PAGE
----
The Publications of the Colorado General Assembly

by Patti Dahlberg

Once the 2013 Legislative Session winds to a close, you may be looking for some tools to help you review and decipher the products of the last one hundred twenty legislative days. The OLLS is already working on several publications to organize and present the legislation that results from the First Session of the Sixty-ninth General Assembly.

Statute directs the Office of Legislative Legal Services, on behalf of the Colorado General Assembly, to prepare, publish, and distribute the Digest of Bills, Session Laws of Colorado, Red Book, and Colorado Revised Statutes after each legislative session. These four publications document the work of the General Assembly in different ways and  are available in print and electronic formats. The electronic formats are free to the public. Anyone can access them on the General Assembly home page by clicking on the  “Laws” menu.

The first publication may be the most useful for persons who want a quick overview of the work completed during the legislative session. The Digest of Bills contains a summary of each bill enacted during the legislative session, organized by subject matter. The OLLS publishes a preliminary digest by the last day of each legislative session that includes all of the bills that have passed and that the Governor has signed or allowed to become law by that date. The OLLS then publishes the final digest for each legislative session following adjournment of the legislative session, after the Governor has taken action on the bills enacted during that session.

In addition to summaries for all the enacted bills, the Digest provides statistics and bill information for the most recent legislative session, located in the front pages of the publication. Electronic versions of the Digest of Bills are available on-line and date back to 1933.

The Session Laws of Colorado contain the final version (“Act”) of each bill enacted by the General Assembly and approved by the Governor at each legislative session. Each Act becomes a chapter in the Session Laws; the chapters are numbered chronologically by

2012 Session Laws of Colorado/photo by Ashley Zimmerman
Session Laws of Colorado/photo by Ashley Zimmerman

the date that the Governor signs the Act into law or allows it to become law without a signature (except the Appropriation Supplemental Acts and the Long Appropriations Act, which are generally chaptered at the end of the Session Laws). The Session Laws do not include Acts that the Governor vetoes.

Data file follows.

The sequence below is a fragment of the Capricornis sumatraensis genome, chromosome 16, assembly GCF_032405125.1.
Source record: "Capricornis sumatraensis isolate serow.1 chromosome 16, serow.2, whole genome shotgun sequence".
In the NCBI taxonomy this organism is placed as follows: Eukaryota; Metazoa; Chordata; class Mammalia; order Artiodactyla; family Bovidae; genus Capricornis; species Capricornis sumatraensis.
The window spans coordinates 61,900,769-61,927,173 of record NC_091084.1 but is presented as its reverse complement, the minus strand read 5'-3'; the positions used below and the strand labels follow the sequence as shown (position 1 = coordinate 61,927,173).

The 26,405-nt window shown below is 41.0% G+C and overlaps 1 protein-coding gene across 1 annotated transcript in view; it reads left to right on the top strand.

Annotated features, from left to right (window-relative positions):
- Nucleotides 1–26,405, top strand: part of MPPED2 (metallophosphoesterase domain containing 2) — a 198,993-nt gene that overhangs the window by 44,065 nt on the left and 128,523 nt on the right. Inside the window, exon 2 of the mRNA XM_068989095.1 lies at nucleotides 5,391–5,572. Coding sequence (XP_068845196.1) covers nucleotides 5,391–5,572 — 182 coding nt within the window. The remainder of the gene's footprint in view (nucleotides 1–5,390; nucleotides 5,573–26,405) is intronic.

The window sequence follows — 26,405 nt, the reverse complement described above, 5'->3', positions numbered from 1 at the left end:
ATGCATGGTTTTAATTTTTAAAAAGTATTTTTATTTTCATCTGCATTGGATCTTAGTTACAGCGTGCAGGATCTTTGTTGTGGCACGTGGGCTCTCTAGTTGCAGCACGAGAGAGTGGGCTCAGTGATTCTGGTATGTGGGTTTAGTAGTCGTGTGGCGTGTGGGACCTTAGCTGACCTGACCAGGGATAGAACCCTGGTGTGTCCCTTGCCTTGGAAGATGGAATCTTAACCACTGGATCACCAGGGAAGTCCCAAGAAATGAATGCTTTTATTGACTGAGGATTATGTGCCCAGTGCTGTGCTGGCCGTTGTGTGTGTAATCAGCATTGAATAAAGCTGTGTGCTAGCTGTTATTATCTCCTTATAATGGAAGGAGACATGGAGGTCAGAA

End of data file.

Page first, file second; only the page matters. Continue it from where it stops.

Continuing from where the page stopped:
The Session Laws are helpful if you are interested in seeing how an Act changes the existing law. Since the Session Laws reprint the text of each Act, they show the language removed by the Act as stricken type and the language added by the Act in the small caps font. The Session Laws also identify the prime sponsors and co-sponsors for each Act.

In addition to the Acts, the Session Laws include select joint resolutions and memorials, appropriations and other nonstatutory Acts of interest, such as the Administrative Rule Review Act, as well as all initiated and referred measures passed by a vote of the people in the most recent statewide election.

The Red Book is a companion publication to the Session Laws. It is a detailed index of all of the statutory sections in the Colorado Revised Statutes that are amended, repealed, or enacted in the Acts that the General Assembly passes during the legislative session. The publication organizes the information numerically, both by C.R.S. section number and bill number. In addition, the Red Book contains footnotes that provide information regarding petition clauses, the harmonization of bills, and whether the passage of one Act affects portions of another Act. The Red Book provides a quick, at-a-glance resource for determining whether and how the General Assembly changed a specific statutory section during the legislative session.

The OLLS publishes the Session Laws and the Red Book shortly after adjournment of the legislative session, after the Governor has either taken action on the Acts or allowed them to become law without signature. Electronic versions of the Session Laws are available on-line and date back to 1993. Electronic versions of the Red Book are found within the Session Laws listings and also date back to 1993.

Finally, each year the OLLS republishes the entire set of Colorado Revised Statutes

2012 Colorado Revised Statutes/Photo by Ashley Zimmerman
2012 Colorado Revised Statutes/Photo by Ashley Zimmerman

(C.R.S.), which contain all Colorado state laws of a general and permanent nature. The Revisor of Statutes and the OLLS staff compile and edit the statutes each year under the supervision of the Committee on Legal Services. The C.R.S. are organized into 44 titles based on subject matter (titles number up to title 43, with a title 25.5). Each volume contains a specified number of titles, except the first volume, which contains the state and federal constitutions in addition to titles 1 through 3, and the last four volumes, which contain the Colorado court rules, indexes to the statutes, and comparative tables of reorganized areas of law.

The C.R.S. also include historical information in the form of source notes, editor’s notes, cross references, and, as appropriate, annotations of federal and Colorado court decisions that interpret the Colorado statutes. In most years, the C.R.S. are printed and distributed and become available on-line in September.

Here is a link to the most recent version of the Colorado Revised Statutes available electronically.